Dr. Karen Corbin, an Investigator at the AdventHealth Translational Research Institute, focuses on studies to help people understand how to prevent, treat or cure diseases that are seen more often in people with diabetes, specifically NAFLD.
Dr. Corbin is making headway in NAFLD research through studying innovative aspects of metabolism, like the gut microbiome and biomarkers. “Many diseases, like diabetes, obesity, NAFLD, heart disease, and even cancer, occur due to a defect in metabolism,” she says.
“My work is focused not only on the super-geeky science to answer questions that have never been answered before, but I am also very passionate about educating people about their risks,” Dr. Corbin says. She aims to understand what makes each person unique, to better understand why some people have a higher risk of NAFLD and diabetes than others. “The more we educate our communities, the better we can prevent disease and find cures,” she says.
Dr. Corbin’s research matters for people who have diabetes and for those who love someone who does, too. “People with and without type 2 diabetes are at risk for NAFLD,” she explains.
“The diseases we study are very common, so if they do not impact you, they likely impact someone you care about. It is important to know your risk and we have studies that can help you understand that risk.”
5. You Are the Most Important Part of Diabetes Research
Through numerous studies at the AdventHealth Translational Research Institute, Drs. Pratley, Casu, Thethi and Corbin have learned that diabetes, and its complications, can be prevented. But they need your help to continue their research.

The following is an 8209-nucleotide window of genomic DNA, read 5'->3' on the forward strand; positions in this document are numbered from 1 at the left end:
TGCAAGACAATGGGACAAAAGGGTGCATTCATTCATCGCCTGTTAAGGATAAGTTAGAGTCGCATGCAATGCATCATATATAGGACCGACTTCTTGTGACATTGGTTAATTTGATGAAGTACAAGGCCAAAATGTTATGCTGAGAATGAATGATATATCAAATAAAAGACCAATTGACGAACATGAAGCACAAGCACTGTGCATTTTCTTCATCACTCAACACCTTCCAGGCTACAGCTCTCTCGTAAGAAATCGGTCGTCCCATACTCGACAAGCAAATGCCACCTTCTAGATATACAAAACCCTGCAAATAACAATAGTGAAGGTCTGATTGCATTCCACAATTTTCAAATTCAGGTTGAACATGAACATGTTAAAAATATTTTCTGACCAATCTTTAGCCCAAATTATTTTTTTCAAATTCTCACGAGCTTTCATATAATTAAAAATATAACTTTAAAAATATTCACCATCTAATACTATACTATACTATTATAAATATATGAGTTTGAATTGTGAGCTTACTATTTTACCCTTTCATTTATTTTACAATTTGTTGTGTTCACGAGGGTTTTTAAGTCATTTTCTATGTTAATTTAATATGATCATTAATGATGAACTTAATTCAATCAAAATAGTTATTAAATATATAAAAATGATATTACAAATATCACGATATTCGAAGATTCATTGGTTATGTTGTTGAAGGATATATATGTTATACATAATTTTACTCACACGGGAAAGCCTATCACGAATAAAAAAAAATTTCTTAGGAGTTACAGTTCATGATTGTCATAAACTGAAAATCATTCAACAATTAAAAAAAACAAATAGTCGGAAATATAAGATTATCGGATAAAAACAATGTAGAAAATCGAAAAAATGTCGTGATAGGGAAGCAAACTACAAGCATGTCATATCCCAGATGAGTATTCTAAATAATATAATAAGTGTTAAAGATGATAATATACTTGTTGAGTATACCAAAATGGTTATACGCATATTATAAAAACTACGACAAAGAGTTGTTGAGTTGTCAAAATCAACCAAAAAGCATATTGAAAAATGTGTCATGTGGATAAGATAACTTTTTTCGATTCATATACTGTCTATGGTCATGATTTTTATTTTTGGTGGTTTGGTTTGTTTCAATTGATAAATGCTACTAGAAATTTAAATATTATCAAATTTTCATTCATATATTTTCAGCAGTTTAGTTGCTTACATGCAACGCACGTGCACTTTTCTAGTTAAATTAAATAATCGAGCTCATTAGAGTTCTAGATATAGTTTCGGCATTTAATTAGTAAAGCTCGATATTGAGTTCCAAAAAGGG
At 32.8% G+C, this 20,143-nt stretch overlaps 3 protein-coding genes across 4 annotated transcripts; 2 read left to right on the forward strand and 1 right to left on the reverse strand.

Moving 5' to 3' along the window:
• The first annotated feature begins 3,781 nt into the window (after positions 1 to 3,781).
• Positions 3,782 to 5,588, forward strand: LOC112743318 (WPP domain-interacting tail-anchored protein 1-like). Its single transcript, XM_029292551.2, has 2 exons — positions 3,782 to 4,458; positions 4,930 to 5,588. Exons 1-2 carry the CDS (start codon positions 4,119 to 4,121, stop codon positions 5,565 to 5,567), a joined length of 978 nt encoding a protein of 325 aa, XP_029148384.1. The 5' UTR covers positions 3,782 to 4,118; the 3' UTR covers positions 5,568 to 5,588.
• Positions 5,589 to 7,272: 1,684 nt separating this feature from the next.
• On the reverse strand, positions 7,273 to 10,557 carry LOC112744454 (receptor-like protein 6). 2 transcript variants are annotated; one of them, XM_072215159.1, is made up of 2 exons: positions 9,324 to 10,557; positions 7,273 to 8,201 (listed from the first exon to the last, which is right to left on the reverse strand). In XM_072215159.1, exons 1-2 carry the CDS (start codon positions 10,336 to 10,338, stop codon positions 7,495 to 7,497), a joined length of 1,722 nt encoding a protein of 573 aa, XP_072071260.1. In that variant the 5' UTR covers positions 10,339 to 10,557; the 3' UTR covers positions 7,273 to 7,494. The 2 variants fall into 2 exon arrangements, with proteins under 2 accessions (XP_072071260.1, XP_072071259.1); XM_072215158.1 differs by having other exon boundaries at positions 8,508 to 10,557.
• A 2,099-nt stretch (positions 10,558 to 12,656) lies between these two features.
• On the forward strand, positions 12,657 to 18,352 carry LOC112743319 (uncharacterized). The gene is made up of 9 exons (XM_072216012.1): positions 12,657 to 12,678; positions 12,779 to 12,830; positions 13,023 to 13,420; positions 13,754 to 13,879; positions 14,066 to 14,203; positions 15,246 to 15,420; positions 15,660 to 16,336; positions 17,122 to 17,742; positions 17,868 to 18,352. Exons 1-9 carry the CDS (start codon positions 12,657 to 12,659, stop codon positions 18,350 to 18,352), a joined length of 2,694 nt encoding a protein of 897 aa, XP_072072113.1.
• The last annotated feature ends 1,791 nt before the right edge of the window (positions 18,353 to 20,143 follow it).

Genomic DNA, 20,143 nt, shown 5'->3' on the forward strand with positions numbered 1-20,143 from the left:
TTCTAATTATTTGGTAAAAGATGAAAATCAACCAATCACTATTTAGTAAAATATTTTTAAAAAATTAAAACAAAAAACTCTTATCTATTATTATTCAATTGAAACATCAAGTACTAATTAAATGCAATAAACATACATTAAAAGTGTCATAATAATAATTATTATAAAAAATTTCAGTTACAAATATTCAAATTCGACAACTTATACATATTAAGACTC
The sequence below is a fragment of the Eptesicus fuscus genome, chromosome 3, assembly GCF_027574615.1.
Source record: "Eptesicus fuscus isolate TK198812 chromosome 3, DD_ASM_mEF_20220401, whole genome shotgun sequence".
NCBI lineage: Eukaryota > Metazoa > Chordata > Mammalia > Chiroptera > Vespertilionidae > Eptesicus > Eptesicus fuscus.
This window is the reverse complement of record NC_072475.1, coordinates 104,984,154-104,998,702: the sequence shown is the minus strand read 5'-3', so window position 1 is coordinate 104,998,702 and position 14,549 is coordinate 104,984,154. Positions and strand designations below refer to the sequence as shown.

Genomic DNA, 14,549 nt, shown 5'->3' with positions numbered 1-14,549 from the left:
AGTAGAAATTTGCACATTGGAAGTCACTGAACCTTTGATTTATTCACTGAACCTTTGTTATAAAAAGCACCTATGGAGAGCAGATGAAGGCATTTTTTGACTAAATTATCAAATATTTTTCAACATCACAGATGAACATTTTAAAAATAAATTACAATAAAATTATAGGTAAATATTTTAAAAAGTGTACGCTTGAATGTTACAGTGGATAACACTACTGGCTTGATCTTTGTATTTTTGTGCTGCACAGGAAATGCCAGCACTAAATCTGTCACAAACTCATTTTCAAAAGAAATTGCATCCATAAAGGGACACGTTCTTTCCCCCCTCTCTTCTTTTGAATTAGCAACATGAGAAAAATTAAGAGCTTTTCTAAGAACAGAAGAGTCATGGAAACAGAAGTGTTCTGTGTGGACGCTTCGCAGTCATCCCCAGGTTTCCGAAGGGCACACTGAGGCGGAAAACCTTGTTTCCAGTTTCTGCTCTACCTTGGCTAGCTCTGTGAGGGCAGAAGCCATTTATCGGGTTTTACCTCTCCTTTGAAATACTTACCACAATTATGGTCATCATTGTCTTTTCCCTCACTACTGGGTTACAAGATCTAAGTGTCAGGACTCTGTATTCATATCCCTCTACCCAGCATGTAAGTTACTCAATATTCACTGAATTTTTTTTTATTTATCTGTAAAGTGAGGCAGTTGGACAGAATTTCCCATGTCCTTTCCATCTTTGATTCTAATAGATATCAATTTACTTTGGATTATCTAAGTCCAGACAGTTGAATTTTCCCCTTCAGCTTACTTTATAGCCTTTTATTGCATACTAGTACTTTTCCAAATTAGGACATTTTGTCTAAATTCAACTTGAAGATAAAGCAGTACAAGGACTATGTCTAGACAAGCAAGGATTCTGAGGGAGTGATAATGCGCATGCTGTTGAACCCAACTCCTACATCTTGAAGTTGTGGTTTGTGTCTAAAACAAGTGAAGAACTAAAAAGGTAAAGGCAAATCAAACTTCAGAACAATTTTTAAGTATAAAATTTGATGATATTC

“Any clinical and translational research needs a hypothesis, curiosity, skills, passion, funds, and most importantly, people willing to contribute some of their time to understand the mechanisms that govern and disrupt that perfect machine that is your body,” Dr. Casu says.
People just like you make this groundbreaking research possible. “As a member of the Central Florida community, you are our partner,” says Dr. Corbin. “We cannot make advances in medical science without the support of our community.”
The TRI needs people with diabetes and people who don’t have diabetes to participate in our studies. “This is the only way we can stem the tide of diabetes, its complications and reduce the costs of this disease in the long-run,” Dr. Pratley affirms.
We invite you to join us in a clinical trial at the TRI today. When you join one of our studies, you’re not only advancing diabetes research here in Orlando, but you’re empowering critical breakthroughs in the field of medicine overall that could benefit people of all ages around the globe. Together, we can be one step closer to finding a cure for diabetes.
Dedicated to Advancing Diabetes Research and Treatment
Every scientist, clinician and researcher at the AdventHealth Translational Research Institute is committed to advancing the understanding of metabolic diseases through innovative translational research.
It’s our goal to challenge what we know about obesity, diabetes and cardiovascular diseases so that we can discover treatments — and ultimately, cures — for these conditions that help people not only feel better but feel whole.
“As diabetes research continues to advance steadily, you have every reason to hope for even more breakthroughs soon,” Dr. Casu says. “Today, it may seem that progress moves slowly, but it is significant. Science progresses! Be optimistic!”
Learn more about the TRI facility, from our metabolic kitchen to our exercise testing center, meet our team members or enroll in one of our current clinical trials today.